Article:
Counsel submitted also that it is the evidence of the Petitioner that had the 1st Respondent's District Returning Officer properly tallied the results, the 2nd

Respondent would have obtained 39,910 votes whereas the Petitioner would have

obtained 40,295 votes in the Mbale District Local Council 5 Chairperson elections. And simple arithmetic would accord the Petitioner a superior margin of 400 votes and the eventual winner of the election.

Counsel argued that premised upon the afore going evidence, court should find that there was evident failure on the part of the 1st Respondent to conduct the election in accordance with the provisions of the Constitution of the Republic of Uganda, The Electoral Commission Act Chapter 140, The Local Government Act Chapter 243 and the principles regulating the conduct elections in the Republic of Uganda.

The third issue of determination is whether such failure or none compliance affected the results of the election in a substantial manner. Counsel submitted that in Election Petition No. 1 of 2001 Col. Rtd. Dr. Kizza Besigye Vs Kaguta Museveni ( supra), it was stated that the phrase substantial manner was extensively and elaborately discussed by Justice Odoki C.J. as he then was to mean the effect must be calculated to influence the result in a significant manner. Counsel cited the case of Halima Nabawungu Vs Electoral Commission and Anor. EP 2/2011, where Justice Elizabeth Musoke explained , the phrase affected the elections in a substantial manner to mean and I quote; " The result of the election may be perceived in two senses on one hand, it may be perceived in the sense that one candidate has won and the other contesting candidates have lost the election."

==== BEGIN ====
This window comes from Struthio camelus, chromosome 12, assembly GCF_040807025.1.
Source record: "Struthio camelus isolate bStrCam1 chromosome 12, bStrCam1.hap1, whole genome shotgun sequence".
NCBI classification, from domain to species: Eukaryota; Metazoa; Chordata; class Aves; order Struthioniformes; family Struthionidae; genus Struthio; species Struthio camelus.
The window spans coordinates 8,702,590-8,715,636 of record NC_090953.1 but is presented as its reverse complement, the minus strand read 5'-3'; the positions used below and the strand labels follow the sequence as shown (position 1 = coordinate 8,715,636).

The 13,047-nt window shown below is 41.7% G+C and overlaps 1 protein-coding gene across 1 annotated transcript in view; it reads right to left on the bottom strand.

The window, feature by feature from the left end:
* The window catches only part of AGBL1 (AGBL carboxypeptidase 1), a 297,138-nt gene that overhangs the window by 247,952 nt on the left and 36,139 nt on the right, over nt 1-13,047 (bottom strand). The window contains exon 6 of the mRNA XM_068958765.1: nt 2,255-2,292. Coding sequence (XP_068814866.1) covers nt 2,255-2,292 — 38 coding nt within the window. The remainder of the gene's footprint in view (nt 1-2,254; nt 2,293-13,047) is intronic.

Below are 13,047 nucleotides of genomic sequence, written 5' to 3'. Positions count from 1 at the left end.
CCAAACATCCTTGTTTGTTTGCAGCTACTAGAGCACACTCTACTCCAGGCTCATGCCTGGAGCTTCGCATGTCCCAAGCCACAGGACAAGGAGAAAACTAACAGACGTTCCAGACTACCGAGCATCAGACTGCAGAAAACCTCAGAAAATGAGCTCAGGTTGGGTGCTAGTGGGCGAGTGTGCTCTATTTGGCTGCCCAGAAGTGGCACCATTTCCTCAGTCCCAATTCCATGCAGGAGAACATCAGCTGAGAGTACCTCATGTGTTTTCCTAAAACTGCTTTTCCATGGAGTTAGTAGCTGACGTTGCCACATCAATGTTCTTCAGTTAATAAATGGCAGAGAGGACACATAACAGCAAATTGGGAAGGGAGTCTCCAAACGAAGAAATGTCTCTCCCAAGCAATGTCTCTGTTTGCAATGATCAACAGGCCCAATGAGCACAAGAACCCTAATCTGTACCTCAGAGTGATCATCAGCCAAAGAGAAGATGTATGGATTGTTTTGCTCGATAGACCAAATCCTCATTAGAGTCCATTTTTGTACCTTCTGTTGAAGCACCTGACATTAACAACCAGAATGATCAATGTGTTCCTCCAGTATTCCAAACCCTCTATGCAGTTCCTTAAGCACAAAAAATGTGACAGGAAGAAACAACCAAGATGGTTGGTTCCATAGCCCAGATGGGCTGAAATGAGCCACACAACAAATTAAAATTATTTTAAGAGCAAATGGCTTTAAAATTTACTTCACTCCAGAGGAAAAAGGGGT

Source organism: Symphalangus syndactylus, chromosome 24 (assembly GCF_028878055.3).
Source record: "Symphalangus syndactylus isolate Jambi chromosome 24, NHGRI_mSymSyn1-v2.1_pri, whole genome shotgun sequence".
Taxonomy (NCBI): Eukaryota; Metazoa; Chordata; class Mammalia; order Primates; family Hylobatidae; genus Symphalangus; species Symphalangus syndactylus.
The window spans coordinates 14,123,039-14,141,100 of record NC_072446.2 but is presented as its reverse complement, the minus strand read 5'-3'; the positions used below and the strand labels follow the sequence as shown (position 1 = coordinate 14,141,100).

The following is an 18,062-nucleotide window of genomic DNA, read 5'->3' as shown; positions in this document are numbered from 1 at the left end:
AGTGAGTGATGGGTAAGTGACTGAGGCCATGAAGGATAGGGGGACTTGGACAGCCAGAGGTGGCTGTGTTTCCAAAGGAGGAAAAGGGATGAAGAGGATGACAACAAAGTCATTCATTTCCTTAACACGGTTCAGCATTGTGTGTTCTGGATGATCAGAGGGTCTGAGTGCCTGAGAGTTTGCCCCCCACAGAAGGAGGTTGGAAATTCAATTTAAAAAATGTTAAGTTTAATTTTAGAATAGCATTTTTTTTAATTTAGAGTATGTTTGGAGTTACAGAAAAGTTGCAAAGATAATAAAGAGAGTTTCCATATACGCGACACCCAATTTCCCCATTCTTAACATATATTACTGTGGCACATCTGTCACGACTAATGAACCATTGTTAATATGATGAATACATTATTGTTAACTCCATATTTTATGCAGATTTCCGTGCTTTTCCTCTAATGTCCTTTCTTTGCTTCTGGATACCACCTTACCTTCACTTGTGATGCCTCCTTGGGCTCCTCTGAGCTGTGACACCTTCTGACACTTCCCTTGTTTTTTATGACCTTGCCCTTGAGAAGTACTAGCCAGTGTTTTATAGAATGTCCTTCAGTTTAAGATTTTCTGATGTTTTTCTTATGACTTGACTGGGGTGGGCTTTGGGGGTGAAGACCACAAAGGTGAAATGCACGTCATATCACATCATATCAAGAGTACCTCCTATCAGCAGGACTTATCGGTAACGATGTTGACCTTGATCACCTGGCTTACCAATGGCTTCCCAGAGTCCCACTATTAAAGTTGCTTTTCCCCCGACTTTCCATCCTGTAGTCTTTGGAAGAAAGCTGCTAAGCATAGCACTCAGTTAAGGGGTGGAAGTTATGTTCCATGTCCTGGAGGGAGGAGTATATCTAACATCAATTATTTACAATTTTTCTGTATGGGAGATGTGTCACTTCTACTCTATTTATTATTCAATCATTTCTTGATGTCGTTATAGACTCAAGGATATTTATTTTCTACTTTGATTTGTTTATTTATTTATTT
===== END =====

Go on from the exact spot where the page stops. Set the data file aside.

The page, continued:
In that sense if it is said that a stated factor affected the results, it means the declared winner would not have won but for the fact stated and vice versa. On the other hand the result of the election may be perceived in the sense that a given factor affected the result implies the vote obtained by each candidate would have been different, if that fact had not occurred or existed.

Counsel submitted further that, in the instant case in the circumstances, the evidence confirmed that the 1st Respondent was illegally or unlawfully nominated the 2nd Respondent to vie , in the Mbale District local Council 5 Chairperson election, yet he was not qualified under the law to participate in the said election.

 

That they reiterate their earlier submission on the invalidity of the 2nd Respondent's nomination papers. That the 2nd Respondent never submitted complete or properly executed nomination papers and could therefore not have been validly nominated. That the variations in the names entered in the nomination papers are not simple anomalies or technicalities to be viewed in a trivial manner.